Exactly 10 years ago - on June 5, 1975 - Egypt reopened the Suez Canal after seven years of stagnation and one year of hard, dangerous work clearing out the debris of two wars and endless artillery duels: sunken ships, live shells, boats and trucks loaded with ammunition and countless mines strewn along the canal's sloping banks.
To mark the occasion - and show that one of the world's more famous waterways was again open - the late President Anwar Sadat and some 600 dignitaries boarded a seven-ship flotilla and steamed south from Port Said amid a deafening din of horns, whistles and music (See Aramco World, September-October 1975.)
For Egypt, those ceremonies, however dramatic, were but one more chapter in a series of attempts to open or reopen some sort of canal in the region. The first attempt, apparently, was in the 20th century B.C. when the ancient Egyptians, under the Pharaoh Sesostris I, dug a west-east canal from the Nile Delta to a point on the Red Sea near the present port of Suez. That canal, probably the first, silted up, despite sporadic re-excavation projects, but successive pharaohs continued to open and reopen the canal in the ensuing millennia. One was Ramses II, who reigned from about 1304B.C. to 1237B.C., and another was Necho II, who was in power about 600 B.C. Necho's attempts to reopen a canal were carried on a century later by the Persian ruler Darius the Great and completed by Ptolemy II, one of the Greek line of rulers, about 250 B.C.
In the following centuries, the Ptolemaic canal was modified, closed and reopened several times. In the eighth century, however, it was put out of commission entirely by Caliph Abu Ja'far Abdullah al-Mansur and remained so for more than 1,000 years.
In modern times, Napoleon Bonaparte was the first to try and dig a canal. More ambitious than the pharaohs, he wanted his canal to link the Mediterranean with the Red Sea and so assigned his engineers to make a survey and see if such a canal were feasible. The engineer, J.M. Le Pere, surveyed the Isthmus of Suez and somehow concluded that the waters of the Red Sea were at least 9.8 meters (32 feet) higher than those of the Mediterranean. Since that meant the Red Sea would drain into the Mediterranean if a canal were dug without locks, Napoleon abandoned the idea.
In the next 50 years, various engineers and promoters came up with schemes to build a canal, but it was Ferdinand de Lesseps, a French diplomat, engineer and promoter, who eventually persuaded Sa'id Pasha, the khedive of Egypt, to back him, went on to get the support of France and formed the company that eventually built the canal.
Work on the canal began in 1859 and was completed in 1869. From the northern entrance at Port Said on the Mediterranean to the terminus on the Gulf of Suez, the canal measures 169 kilometers (105 miles), including six kilometers (four miles) of approach channels in the harbors. It cost well over $100 million - several billions in today's dollars - and its opening was one of the most extraordinary extravaganzas ever seen. The khedive invited all the kings, queens, and emperors of Europe, plus 1,000 notables - such as authors Zola, Dumas and Ibsen. He built a new road to the Pyramids. He commissioned Verdi to write an opera - and built a new opera house to present it. He imported chefs from all over Europe to prepare a banquet served to 1,000 guests on tables in the desert under the stars. (See Aramco World, September-October 1969).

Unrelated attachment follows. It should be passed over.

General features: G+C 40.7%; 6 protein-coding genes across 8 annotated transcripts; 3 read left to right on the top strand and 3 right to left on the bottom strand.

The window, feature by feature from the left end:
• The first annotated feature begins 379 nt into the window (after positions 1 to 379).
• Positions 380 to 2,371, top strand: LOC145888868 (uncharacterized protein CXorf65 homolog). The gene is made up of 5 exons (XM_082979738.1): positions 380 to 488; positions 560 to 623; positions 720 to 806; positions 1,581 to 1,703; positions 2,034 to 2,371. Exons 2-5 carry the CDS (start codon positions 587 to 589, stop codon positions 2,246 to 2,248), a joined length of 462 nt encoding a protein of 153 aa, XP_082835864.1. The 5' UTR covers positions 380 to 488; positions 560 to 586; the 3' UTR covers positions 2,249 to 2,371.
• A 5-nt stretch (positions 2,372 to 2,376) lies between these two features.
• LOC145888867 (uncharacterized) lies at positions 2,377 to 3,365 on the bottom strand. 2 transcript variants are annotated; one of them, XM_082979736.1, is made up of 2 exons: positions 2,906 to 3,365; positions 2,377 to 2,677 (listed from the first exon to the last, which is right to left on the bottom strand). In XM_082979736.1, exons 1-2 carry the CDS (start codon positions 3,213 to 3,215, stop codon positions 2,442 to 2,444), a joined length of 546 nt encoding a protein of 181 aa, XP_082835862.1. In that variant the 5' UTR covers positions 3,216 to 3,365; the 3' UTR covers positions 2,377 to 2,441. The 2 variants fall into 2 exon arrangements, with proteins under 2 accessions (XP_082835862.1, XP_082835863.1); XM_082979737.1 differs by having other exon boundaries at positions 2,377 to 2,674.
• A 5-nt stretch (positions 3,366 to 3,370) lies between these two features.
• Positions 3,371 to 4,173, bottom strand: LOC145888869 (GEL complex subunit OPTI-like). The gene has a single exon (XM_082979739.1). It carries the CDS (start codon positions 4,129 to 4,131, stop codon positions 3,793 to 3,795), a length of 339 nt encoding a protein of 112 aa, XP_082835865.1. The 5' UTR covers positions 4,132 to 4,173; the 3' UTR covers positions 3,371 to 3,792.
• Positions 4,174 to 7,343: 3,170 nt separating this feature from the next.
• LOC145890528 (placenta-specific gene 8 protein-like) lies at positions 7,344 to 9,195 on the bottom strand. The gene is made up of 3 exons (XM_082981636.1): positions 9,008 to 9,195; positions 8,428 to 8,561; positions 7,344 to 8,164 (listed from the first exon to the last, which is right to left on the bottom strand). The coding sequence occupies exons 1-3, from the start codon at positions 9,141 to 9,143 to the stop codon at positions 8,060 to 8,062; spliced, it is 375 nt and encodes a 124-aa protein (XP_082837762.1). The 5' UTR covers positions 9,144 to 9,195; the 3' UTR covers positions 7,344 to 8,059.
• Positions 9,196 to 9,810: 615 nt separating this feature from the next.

De Lesseps, unfortunately, did not stop with Suez. In 1879, he attempted to build another great waterway: the Panama Canal. But this was a quite different challenge and he not only failed to complete the canal, but was involved in a serious financial scandal that ruined his reputation.
Since the Suez Canal reduced sea distances between Western Europe and India substantially - by about 8,000 kilometers (5,000 miles) - it immediately became one of the most important waterways in the world, both economically and militarily. And for Great Britain, as a result, it posed a serious problem: in the hands of an enemy the canal could bar speedy access to its colonies and outposts in Africa and Asia, especially India, the jewel in the crown. British statesmen, therefore, were relieved when the Khedive Ismail Pasha, beset with financial troubles, sold his shares in the canal to the British government in 1875, clearing the way for British control of both the waterway and Egypt and, eventually, for an increased presence throughout the Middle East.
This importance was underlined in 1888 when the major powers of the world signed the Constantinople Convention guaranteeing passage through the waterway to all nations - even in wartime.
In 1956, Egypt's President Nasser nationalized the canal - triggering an attack by French, British and Israeli troops and a bombing raid that left 50 sunken ships in the canal and closed it to traffic. By March of the following year, the canal had been reopened but subsequent rounds in the Arab-Israeli conflict - in 1967 and in 1973 - closed it for the next eight years.
Because of its importance in Egyptian history, the story of the Suez Canal is a natural theme for postage stamps and Egypt has missed no chance to tell the story on stamps and covers. As a result, philatelists around the world have been able to add a large number of attractive and valuable stamps to their collections.
Robert Obojski writes a column for Linn's Weekly Stamp News and is a contributing editor to Acquire magazine.